“Well well, Ms. Oliver,” a smarmy man with a treacherous mustache stepped forward, and said with grin, “So glad you’ve decided to join us.”

“Well, with invitations like these,” Trude reached into her coat pocket, pulled out a small baggie, and threw it onto the ground, “I wouldn’t dare miss the fete.”

“Trude!”

“Not now, Jeannette. We’re bantering.”

“It’s the wrong bag!”

Trude looked down at the abandoned baggie on the floor. It was full of tissues, a sucker, and some bandaids. It was Clair’s emergency feel-happy first aid kit. She dug around in her pockets, locating a second bag and continued as though the mistake had never happened. “With invitations like these, I’d never miss the party.”

“I believe you said fete.” The villain countered.

“Whatever. Give us the Dixons and we’ll leave you to your pestering. What was it this time, Shelton? Taking over the world by overcoming the toy industry and boring assholery?”

Jeannette rolled her eyes. Trude had a distinct ability to make things worse merely by opening her mouth.

“Oh, you can have the Dixons, or should I say, a Dixon, but first, there is someone I’d like you to meet.”

“Oh please let it be a Kennedy.” Trude put her hands to her mouth as though she were a schoolgirl winning prom queen. Her sense of sarcasm was palpable, yet poorly refined.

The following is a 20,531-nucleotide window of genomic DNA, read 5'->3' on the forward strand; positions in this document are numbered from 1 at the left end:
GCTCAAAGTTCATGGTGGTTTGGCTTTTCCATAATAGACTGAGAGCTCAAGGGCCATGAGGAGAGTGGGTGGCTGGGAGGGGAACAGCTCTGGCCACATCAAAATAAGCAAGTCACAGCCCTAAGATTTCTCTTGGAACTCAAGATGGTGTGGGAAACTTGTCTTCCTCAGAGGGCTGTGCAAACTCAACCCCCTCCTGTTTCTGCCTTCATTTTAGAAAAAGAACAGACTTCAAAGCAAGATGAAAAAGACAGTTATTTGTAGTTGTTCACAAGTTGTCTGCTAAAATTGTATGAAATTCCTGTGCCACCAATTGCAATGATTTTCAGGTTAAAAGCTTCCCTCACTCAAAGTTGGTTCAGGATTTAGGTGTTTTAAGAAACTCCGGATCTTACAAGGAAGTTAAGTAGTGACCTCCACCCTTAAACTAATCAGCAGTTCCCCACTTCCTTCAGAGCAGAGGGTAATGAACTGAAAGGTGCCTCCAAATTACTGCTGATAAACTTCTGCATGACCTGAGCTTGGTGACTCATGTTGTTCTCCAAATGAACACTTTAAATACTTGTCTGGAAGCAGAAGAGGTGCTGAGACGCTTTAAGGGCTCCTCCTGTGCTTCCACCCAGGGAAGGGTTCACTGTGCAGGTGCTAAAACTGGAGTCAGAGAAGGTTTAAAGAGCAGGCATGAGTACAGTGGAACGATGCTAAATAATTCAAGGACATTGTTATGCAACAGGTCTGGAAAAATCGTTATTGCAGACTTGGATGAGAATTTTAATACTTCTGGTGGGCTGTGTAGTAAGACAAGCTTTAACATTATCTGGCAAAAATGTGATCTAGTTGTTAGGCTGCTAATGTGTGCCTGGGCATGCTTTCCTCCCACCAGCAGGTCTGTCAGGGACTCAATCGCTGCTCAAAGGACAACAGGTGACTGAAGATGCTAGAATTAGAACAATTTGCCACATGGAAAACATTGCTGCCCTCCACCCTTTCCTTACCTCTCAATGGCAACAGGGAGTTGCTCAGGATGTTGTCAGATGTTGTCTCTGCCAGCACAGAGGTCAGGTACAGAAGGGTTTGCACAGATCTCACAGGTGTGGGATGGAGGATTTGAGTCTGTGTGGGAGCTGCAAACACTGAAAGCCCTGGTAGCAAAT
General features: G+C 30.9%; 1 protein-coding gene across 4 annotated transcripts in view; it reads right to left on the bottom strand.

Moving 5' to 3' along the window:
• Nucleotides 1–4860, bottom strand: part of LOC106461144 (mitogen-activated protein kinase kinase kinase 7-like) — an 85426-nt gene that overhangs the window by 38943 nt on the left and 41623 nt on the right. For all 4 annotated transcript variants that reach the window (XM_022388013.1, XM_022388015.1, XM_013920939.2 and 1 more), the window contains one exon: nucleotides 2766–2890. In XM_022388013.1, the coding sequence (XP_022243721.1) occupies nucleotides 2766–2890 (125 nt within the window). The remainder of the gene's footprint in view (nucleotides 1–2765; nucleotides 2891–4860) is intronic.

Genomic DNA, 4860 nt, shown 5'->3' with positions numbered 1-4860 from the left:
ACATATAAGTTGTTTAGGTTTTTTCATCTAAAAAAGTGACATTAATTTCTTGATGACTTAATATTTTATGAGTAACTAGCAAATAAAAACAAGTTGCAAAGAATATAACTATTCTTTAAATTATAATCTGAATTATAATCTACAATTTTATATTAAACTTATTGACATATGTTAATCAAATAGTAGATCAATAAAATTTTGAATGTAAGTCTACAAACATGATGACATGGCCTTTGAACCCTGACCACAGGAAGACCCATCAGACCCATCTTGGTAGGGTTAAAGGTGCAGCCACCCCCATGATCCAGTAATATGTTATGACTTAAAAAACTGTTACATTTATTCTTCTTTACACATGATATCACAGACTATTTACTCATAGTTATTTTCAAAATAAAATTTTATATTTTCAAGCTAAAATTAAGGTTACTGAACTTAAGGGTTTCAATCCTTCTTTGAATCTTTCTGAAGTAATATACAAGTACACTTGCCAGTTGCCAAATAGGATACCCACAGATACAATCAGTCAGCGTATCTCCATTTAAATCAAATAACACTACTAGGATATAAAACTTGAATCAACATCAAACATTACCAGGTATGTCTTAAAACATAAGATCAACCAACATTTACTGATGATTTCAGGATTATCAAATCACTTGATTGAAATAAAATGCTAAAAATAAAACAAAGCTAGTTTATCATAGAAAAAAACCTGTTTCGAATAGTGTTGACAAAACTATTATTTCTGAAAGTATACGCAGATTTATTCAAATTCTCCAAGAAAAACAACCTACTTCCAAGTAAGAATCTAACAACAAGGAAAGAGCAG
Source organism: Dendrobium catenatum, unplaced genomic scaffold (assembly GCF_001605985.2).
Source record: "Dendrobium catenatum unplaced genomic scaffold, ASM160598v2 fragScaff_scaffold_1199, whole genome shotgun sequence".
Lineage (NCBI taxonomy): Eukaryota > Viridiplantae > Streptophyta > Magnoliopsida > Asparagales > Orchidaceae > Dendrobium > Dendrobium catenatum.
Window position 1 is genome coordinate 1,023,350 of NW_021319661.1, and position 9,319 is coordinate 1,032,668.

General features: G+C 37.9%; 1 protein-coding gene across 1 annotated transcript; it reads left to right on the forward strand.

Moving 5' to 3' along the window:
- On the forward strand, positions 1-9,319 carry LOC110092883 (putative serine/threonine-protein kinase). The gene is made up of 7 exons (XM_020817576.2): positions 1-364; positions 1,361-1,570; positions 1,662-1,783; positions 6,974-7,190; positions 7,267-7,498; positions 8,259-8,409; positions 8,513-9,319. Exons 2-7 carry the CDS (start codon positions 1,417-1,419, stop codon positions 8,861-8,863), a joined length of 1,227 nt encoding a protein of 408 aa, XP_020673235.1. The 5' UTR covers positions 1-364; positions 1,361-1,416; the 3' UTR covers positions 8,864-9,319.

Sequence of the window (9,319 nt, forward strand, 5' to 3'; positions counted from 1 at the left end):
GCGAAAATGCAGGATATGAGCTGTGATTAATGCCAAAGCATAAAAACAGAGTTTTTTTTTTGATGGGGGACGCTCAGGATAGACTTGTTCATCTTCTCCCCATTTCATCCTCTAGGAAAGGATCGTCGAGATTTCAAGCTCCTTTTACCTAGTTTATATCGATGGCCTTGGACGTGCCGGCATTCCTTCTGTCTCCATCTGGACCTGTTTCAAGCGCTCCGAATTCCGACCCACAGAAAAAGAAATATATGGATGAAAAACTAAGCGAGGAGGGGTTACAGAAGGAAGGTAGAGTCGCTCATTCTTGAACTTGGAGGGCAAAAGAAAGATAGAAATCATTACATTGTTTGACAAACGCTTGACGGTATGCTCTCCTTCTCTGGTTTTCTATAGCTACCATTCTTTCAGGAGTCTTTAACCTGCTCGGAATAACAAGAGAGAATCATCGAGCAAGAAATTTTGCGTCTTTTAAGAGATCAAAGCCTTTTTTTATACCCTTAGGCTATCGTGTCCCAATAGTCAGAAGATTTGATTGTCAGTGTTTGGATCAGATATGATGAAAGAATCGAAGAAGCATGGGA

Shelton shoved a small figure in front of him. Trude was so surprised she didn’t recognize the little person standing in front of her at first, so slender, yet tall for her age.

“Mommy? Can we go home now?”

Standing in front of Shelton, in the flickering fluorescent lights of the warehouse main office, was her eight year old daughter.

“Clair?” Trude dropped to her knees, and Clair started to run towards her.

“Not yet, Ms. Oliver, not yet.” A henchman set his firm, large hand on Clair’s shoulder, stopping her cold. The girl began to cry. Not the quiet cry of someone seasoned in the art of disaster, an adult. She cried like any child kept from her mother.

“What do you want.?”

“Oh nothing.” Shelton smiled. “Nothing at all. You can have, as promised, Mr. Dixon, you may have your daughter, and you may leave.” Shelton lowered his voice to be barely audible. “In a matter of speaking.”